Today the Capitol, enlarged and enhanced with a new visitor center, remains a forum for representative democracy in a changing world.

    Architect of the Capitol

  • The atom bomb—here tested on Bikini Island, 1946

    The atom bomb—here tested on Bikini Island, 1946 —was an ever-looming Cold War threat, fueling the arms race between the United States and the Soviet Union.

    National Archives and Records Administration, Washington, D.C.

  • Under the Marshall Plan

    Under the Marshall Plan, the United States provided aid to Europe for recovery after World War II.

    © Hulton-Deutsch Collection/CORBIS

  • The United States and its allies airlifted supplies

    The United States and its allies airlifted supplies to West Berlin during the Soviet blockade, 1948.

    Prints & Photographs Division, Library of Congress

  • When North Korea invaded South Korea in 1950, U.S.-led United Nations forces responded.

    When North Korea invaded South Korea in 1950, U.S.-led United Nations forces responded.

    © Hulton-Deutsch Collection/CORBIS

  • Millions of World War II and Korean War veterans furthered their education, thanks to the GI Bill.

    Millions of World War II and Korean War veterans furthered their education, thanks to the GI Bill.

    New York World Telegram and Sun Collection, Prints and Photographs Division, Library of Congress

  • Through the North Atlantic Treaty Organization (NATO), the United States and its European allies pledged mutual defense and peacekeeping.

    Through the North Atlantic Treaty Organization (NATO), the United States and its European allies pledged mutual defense and peacekeeping.

    AP/Wide World Photos

  • The 1950s witnessed a rush to the suburbs, with new housing developments like Levittown, Pennsylvania.

    The 1950s witnessed a rush to the suburbs, with new housing developments like Levittown, Pennsylvania.

    National Archives and Records Administration, Washington, D.C.

  • The Interstate Highway Act of 1956 created a nationwide network for fast, uninterrupted travel.

    The Interstate Highway Act of 1956 created a nationwide network for fast, uninterrupted travel.

    D.C. Public Library, Star Collection, Copyright Washington Post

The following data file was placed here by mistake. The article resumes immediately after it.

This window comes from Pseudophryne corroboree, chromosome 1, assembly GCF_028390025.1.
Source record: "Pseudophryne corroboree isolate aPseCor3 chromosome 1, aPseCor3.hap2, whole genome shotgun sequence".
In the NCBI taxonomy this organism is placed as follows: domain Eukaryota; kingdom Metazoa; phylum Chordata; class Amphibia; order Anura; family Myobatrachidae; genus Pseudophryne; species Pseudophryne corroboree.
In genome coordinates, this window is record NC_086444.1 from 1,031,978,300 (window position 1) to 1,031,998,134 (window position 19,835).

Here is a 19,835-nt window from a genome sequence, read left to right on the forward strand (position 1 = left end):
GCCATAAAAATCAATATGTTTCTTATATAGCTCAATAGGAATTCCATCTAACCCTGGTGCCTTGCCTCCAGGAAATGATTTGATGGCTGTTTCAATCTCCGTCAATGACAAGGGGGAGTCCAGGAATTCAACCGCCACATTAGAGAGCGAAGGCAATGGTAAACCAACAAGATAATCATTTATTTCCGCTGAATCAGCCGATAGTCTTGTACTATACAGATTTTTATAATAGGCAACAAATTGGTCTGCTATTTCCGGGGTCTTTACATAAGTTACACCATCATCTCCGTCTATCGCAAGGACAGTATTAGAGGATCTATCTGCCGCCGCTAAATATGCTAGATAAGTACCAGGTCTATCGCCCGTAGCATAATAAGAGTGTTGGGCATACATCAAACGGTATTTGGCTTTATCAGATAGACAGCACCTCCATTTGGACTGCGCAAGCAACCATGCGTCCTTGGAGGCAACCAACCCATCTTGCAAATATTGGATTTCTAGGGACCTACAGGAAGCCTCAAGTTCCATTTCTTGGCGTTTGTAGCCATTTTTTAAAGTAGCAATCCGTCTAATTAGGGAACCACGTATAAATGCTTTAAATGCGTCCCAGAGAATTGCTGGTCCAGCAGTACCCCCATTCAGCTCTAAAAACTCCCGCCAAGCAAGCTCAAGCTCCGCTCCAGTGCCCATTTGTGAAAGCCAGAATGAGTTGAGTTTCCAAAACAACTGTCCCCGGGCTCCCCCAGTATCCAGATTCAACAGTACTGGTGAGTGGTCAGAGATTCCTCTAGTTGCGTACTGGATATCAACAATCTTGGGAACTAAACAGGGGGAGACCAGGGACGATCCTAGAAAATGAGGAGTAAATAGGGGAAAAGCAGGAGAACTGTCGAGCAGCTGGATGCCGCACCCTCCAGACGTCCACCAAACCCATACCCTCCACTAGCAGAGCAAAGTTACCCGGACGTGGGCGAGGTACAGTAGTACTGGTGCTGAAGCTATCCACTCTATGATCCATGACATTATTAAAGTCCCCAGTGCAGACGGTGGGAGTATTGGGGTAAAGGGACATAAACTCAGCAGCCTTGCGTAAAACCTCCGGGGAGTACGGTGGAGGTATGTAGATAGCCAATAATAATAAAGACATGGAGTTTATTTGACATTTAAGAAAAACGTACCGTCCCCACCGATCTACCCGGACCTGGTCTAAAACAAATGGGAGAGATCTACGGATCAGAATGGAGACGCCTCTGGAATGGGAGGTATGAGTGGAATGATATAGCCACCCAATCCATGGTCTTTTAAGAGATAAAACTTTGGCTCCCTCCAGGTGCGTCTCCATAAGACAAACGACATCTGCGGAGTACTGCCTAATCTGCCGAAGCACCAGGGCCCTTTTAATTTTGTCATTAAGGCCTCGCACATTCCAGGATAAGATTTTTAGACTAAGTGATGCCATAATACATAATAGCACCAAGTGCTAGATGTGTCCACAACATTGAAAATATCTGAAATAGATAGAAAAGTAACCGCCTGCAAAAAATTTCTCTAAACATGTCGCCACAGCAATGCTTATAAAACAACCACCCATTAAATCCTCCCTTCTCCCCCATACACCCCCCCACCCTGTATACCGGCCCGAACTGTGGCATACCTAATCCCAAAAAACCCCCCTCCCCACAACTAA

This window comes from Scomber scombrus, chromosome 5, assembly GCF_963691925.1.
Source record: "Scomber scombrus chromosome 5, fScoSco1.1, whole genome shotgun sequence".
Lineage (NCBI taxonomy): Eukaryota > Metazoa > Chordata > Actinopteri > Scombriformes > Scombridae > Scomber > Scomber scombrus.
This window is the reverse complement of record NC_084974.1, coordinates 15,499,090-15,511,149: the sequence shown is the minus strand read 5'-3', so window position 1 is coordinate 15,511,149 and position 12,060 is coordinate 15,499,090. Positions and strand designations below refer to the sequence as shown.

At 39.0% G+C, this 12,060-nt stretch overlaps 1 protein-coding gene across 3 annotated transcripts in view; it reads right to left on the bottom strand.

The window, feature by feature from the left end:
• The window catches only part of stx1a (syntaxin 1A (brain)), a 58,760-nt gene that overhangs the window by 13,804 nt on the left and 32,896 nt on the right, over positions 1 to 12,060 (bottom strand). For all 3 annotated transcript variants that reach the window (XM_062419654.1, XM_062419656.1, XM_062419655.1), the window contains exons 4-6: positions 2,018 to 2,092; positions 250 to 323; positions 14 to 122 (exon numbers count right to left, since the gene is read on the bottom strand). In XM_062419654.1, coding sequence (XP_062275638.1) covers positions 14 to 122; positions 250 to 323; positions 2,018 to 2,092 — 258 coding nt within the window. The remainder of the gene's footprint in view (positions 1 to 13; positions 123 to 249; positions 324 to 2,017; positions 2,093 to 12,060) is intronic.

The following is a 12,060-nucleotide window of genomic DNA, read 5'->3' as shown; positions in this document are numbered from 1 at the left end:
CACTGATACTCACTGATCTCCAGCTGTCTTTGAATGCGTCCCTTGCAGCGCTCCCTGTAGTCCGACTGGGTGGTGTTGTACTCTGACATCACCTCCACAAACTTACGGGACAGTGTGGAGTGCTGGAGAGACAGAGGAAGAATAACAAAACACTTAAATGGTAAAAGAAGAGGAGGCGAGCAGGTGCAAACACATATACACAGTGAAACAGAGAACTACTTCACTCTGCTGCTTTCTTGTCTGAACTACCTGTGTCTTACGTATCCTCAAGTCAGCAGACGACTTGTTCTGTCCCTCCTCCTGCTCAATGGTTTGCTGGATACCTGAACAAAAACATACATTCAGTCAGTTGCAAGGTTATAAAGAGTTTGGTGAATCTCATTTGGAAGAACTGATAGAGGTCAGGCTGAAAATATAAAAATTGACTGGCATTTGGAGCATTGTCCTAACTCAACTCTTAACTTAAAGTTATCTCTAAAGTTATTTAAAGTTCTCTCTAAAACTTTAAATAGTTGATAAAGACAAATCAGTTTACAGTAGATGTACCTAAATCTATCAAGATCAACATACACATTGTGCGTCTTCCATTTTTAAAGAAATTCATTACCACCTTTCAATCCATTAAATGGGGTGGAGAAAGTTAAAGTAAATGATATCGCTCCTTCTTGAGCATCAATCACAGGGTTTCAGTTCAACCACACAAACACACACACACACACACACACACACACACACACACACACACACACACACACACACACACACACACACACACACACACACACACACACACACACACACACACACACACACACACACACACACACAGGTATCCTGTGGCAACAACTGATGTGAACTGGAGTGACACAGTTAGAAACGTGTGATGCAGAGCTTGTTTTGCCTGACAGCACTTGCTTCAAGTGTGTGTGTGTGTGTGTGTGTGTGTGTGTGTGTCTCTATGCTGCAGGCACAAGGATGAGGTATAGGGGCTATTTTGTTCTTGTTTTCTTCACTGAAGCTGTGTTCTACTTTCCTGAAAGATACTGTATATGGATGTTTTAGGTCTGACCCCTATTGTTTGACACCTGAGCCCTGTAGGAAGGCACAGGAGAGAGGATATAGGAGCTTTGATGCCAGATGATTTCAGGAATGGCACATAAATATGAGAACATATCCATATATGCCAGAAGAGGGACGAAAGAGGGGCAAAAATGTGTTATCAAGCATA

• Ambassador Adlai Stevenson presented evidence of Soviet missiles in Cuba to the U.N. Security Council, 1962.

    Ambassador Adlai Stevenson presented evidence of Soviet missiles in Cuba to the U.N. Security Council, 1962.

    © Hulton-Deutsch Collection/CORBIS

  • Thousands joined Martin Luther King, Jr. on the National Mall in 1963 to demand jobs, freedom, and civil rights for African-Americans.

    Thousands joined Martin Luther King, Jr. on the National Mall in 1963 to demand jobs, freedom, and civil rights for African-Americans.

    © Flip Schulke/CORBIS

  • Helicopters dropped U.S. infantrymen into Vietnam’s Mekong Delta in 1967 as the war escalated.

    Helicopters dropped U.S. infantrymen into Vietnam’s Mekong Delta in 1967 as the war escalated.

    © Bettmann/CORBIS

  • Astronaut Buzz Aldrin posed with the U.S. flag on the first lunar landing, July 20, 1969.

    Astronaut Buzz Aldrin posed with the U.S. flag on the first lunar landing, July 20, 1969.

    National Aeronautics and Space Administration

  • Earth Day, initiated in 1970, became an annual celebration drawing attention to environmental concerns.

    Earth Day, initiated in 1970, became an annual celebration drawing attention to environmental concerns.

    © Todd Gipstein/CORBIS

  • Immigrants from many countries took the oath of citizenship in Seattle on July 4, 1993.

    Immigrants from many countries took the oath of citizenship in Seattle on July 4, 1993.

    © Dean Wong/CORBIS

  • AIDS activists in 1994 push for the eradication of the disease.

    AIDS activists in 1994 push for the eradication of the disease.

    © Mark Peterson/CORBIS

  • Unprecedented attacks on September 11, 2001, thrust the United States into a war against terrorism.

    Unprecedented attacks on September 11, 2001, thrust the United States into a war against terrorism.

    Tamara Beckwith/New York Post

  • Following the terrorist plane attack on September 11, 2001, firefighters hoisted the American flag over the Pentagon.

    Following the terrorist plane attack on September 11, 2001, firefighters hoisted the American flag over the Pentagon.

    AP/Wide World Photos

  • Gavel, 9/11 Commemorative Joint Session of Congress

    Made for the Senate, this gavel was displayed on the rostrum during a special joint meeting of Congress in New York City on September 6, 2002, to commemorate the losses suffered during terrorist attacks on September 11, 2001.

    Collection of the U.S. Senate